Taddington And Its Endless Change

 In Derbyshire walks, Social Life

The countryside is a wonderful place. You go for a three mile walk, meet a few people from the village, hear and see all the news. On Main Street, a skip had been placed outside the Butchers Cottage. That means the owner is clearing it out for the recent buyer. However, who are they? New people to live in the village or another absentee, a holiday cottage? Further on, a sign stating “No eggs today”; the chicks are not laying. Further on, “no eggs” outside another cottage. We will remain eggless. We walk down a track to the derelict cottage. A sign states, “sold” but still no evidence of the new owners. Pass on beneath High Well, through the squeeze stile. Then, the farm where the farmer has his girlfriend’s sheep in his fields. On via the mossy, green lane (see photo). Taddington, a place of endless change.


The path is covered in leaves, which we kick about. It’s then steep and slippery, flocks of birds rise up beneath an oak tree. Higher, and we look out. Lots of sheep but a long way off. A few cows close by in fields with fallen walls. Down The Gates into Townend and the drystone waller is still walling. We chat to him but he keeps on working, selects a stone and never fails to place it. I tell him his work reminds me that we once had a garden on the roadside in Croydon. When we gardened, so many people stopped to chat that we did very little work. “That’s why I keep on working”, he tells us. “I should finish this next week”, were his farewell words.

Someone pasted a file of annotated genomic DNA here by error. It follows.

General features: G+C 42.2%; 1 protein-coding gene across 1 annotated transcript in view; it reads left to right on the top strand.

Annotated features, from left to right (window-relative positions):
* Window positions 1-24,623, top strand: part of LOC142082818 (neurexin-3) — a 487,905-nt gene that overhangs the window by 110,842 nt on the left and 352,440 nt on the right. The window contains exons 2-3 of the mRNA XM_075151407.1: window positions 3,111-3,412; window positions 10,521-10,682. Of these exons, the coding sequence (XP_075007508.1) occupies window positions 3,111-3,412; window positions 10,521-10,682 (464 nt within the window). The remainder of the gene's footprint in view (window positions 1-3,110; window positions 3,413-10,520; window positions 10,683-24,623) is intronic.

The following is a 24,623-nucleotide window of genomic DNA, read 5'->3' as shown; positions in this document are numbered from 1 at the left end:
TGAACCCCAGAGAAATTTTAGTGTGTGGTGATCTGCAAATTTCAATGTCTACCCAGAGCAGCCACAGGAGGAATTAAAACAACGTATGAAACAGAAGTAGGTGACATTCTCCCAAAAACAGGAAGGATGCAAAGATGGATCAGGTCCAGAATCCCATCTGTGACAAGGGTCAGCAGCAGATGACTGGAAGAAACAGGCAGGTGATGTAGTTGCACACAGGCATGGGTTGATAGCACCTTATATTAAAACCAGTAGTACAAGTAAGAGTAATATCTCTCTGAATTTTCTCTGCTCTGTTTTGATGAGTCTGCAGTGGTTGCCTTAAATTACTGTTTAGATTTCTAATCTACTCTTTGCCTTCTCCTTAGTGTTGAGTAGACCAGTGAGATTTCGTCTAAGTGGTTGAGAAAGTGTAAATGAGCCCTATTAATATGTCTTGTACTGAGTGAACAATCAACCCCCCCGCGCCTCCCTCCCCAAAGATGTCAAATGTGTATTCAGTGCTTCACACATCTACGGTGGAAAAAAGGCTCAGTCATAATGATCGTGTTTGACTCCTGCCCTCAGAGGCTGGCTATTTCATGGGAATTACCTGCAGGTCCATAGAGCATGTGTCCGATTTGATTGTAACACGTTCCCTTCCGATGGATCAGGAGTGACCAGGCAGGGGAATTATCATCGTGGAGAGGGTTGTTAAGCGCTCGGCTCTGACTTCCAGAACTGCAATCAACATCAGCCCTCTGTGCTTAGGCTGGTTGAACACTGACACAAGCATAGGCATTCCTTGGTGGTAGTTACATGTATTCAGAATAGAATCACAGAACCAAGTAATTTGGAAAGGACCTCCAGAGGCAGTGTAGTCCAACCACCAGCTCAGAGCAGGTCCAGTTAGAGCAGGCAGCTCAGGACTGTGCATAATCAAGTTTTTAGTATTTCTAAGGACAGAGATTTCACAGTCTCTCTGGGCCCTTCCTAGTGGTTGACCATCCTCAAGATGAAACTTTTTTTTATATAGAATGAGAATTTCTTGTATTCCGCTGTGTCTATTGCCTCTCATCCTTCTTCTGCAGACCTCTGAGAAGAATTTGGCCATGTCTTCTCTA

Taddington and its endless change

The farmer stops his car to chat to us. He is also our landlord. It appears sheep prices are good this year. People are on his farm today to repair some dew ponds so dragonflies, frogs, toads and newts are going to be okay. The new farm grant scheme, now we have dumped the EU, is going to benefit wildflowers. That pleases us. “It’s now British taxpayers we have to please, not European bureaucrats”, are his passing words. Back home in the warm barn, well briefed, with a strong coffee and chocolate brownie, life seems very good. That said, I have visions of the poor sods in a different world. The African men, on television last night, digging a well. Down 30′ and still little water and all the crops dying in their changing world. As you can see, Taddington is a joy but elsewhere in the world, life is tough.

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